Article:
"Data-Driven Thinking" is written by members of the media community and contains fresh ideas on the digital revolution in media.
Today’s column is written by Brian Mandelbaum, CEO at Clearstream.
On its surface, programmatic video presents advertisers with the perfect opportunity to reach consumers with the sight, sound and motion of television while leveraging the data insights and efficient price points facilitated by automated buying.
But while some marketers and digital agencies are already seizing this opportunity, the growth of programmatic video has lagged behind the use of programmatic technology in display and search.
Programmatic accounted for just 12% of US digital video ad spending in 2014, compared with 45% of display. Meanwhile, only half of the publishers surveyed by AOL open their premium video inventory up to any kind of programmatic buying.
So even though some will view 2014 as a landmark year for programmatic video because of the acquisitions of BrightRoll and LiveRail, there is still plenty of room for expansion in a market that is predicted to top $2.2 billion in 2015, an increase of more than 200%.
But fraud, measurement issues, leery publishers and an uninvolved TV industry are preventing programmatic video from reaching its full potential.
Too Much Fraud
Online advertising is beset by fraud across the board, with bots threatening to suck $6.3 billion out of the industry this year.
This problem is even more malignant in programmatic video than in display, since video fetches higher advertising rates, thereby giving bad actors more to gain from cheating the system.
In my experience, mislabeling and the fraudulent purchases of impressions plague the industry. Until marketers and agencies can have confidence that the video inventory they purchase will be served to the intended audiences, it’s unreasonable to expect them to invest their budgets in programmatic video.
And we’ll only be able to rid the industry of fraud when players across the advertising ecosystem, including marketers, publishers and platforms, make a concerted effort to keep things on the up and up.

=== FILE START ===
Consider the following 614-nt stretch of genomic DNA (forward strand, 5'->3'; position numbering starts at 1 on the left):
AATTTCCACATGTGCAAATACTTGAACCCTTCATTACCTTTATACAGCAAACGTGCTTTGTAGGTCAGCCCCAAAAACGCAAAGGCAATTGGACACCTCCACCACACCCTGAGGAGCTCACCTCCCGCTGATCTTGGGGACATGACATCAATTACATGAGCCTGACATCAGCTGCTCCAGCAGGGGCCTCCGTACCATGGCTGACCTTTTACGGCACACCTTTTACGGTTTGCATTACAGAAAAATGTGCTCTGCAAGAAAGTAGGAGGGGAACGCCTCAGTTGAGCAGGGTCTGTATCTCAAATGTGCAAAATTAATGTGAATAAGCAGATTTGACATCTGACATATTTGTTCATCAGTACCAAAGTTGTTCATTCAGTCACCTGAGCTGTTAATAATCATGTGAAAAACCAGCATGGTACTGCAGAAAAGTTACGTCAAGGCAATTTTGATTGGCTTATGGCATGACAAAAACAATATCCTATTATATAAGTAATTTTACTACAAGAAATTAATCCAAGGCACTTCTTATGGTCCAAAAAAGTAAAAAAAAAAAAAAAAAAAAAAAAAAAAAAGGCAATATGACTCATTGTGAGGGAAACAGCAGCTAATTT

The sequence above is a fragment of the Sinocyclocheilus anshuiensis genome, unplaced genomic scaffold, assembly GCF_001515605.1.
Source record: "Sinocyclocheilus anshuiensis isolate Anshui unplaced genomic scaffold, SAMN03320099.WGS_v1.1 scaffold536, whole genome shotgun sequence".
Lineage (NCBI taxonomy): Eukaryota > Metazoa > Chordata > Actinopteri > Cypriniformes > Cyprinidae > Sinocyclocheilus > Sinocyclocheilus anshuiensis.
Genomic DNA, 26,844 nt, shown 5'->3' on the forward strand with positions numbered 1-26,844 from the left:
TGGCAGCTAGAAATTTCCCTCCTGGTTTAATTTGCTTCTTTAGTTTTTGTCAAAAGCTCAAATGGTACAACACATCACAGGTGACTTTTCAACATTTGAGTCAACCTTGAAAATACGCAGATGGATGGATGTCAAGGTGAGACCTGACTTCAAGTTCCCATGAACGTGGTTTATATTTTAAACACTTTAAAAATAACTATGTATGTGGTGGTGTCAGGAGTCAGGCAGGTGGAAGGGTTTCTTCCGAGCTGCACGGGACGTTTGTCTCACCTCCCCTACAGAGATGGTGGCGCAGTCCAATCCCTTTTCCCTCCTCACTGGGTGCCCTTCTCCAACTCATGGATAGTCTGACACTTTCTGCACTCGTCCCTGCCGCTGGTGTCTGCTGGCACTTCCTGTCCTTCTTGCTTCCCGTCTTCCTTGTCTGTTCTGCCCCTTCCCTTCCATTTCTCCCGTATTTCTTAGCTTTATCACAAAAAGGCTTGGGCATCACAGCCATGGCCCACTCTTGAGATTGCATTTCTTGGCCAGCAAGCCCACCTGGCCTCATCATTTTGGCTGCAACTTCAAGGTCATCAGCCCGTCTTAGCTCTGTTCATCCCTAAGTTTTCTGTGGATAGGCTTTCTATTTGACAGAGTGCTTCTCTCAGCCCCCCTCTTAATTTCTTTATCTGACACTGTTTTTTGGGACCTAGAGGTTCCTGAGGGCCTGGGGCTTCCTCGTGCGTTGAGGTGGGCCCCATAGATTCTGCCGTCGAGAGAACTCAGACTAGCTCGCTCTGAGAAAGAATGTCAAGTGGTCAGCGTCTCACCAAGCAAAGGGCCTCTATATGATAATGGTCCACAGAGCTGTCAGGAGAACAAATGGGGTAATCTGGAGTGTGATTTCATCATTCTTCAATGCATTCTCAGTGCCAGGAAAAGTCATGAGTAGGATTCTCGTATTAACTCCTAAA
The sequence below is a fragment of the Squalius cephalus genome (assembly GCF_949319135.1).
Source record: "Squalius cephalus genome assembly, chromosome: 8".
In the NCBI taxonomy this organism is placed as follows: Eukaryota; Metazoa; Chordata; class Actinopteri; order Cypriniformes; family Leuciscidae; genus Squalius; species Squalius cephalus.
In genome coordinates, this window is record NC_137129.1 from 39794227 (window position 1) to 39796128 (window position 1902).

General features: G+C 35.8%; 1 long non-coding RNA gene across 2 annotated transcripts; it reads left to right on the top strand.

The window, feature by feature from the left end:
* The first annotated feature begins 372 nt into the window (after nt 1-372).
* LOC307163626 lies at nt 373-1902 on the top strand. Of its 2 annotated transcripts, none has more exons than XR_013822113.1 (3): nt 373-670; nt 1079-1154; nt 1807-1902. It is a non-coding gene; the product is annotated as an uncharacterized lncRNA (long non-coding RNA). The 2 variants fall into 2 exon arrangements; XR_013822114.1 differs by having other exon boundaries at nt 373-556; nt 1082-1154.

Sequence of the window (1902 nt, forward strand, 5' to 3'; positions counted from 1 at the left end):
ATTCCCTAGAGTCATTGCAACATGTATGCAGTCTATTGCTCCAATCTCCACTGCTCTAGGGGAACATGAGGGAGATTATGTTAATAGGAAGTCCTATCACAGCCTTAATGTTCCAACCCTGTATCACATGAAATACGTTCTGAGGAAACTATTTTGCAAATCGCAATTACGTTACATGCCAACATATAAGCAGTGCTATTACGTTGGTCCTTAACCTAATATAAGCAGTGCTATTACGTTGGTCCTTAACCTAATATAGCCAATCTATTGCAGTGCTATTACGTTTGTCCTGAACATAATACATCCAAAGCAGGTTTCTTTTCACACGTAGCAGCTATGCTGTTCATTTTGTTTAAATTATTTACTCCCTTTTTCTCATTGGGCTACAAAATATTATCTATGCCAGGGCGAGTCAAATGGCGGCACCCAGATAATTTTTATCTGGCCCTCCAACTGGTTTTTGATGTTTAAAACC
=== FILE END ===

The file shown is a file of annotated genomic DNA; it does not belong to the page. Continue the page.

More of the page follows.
Uncertain Viewability, Inconsistent Measurement.
A recent report from Integral Ad Science found that just 39% of video ads were considered viewable under the Media Ratings Council’s standard, which requires the ad to be more than 50% visible on a person’s screen for at least two seconds.
Even then, many advertisers want consumers to see the entirety of their video ads on the screen, and for more than two seconds. As a result, there is continued debate over what should constitute a visible ad and how to go about measuring viewability.
Other measurement aspects of programmatic video also are in need of standardization. For instance, what qualifies a video player as being “large?”
After seeing how real-time bidding drove down the price of display advertising, many premium publishers withheld their video inventory from ad exchanges, instead reserving them for clients to purchase directly as part of a larger package.
Only about a third of North American publishers make their highest-quality video impressions available on programmatic channels. And so far, advertisers have been willing to pay up front for these scare video ad slots.
However, there has been some movement in the form of publishers who have set up private exchanges. These invite-only marketplaces are only open to a small, select group of buyers, creating a happy medium where publishers can maintain price floors and buyers can have more confidence in the quality of the inventory they are purchasing.
A Hands-Off Television Industry
The holy grail of online video advertising is the ability for buyers to purchase targeted impressions in real time across both traditional television and digital video, allowing brands to reach the right consumers at exactly the right time, regardless of how they are consuming content at the moment.
Unfortunately, the $70 billion television advertising industry is still a long way from making this possible at any sort of scale.
Like web publishers, television networks worry about undercutting the prices they are able to charge for direct purchases, and they have even greater leverage than publishers due to the finite amount of television inventory that exists.
On the bright side, there have been some experiments of late. In December, ESPN announced it would sell a small portion of the ads on its SportsCenter show via a web-based auction. That same month, TubeMogul introduced a programmatic television platform that allows brands to make data-based, automated ad purchases, even if the inventory available is limited.
Meanwhile, the networks continue to face pressure from declining ratings and marketers that have become accustomed to using data to make precise, real-time buys on the web.
One can only hope television will begin listening to what their clients tell them and take strides toward making their inventory as effective for marketers as it can be.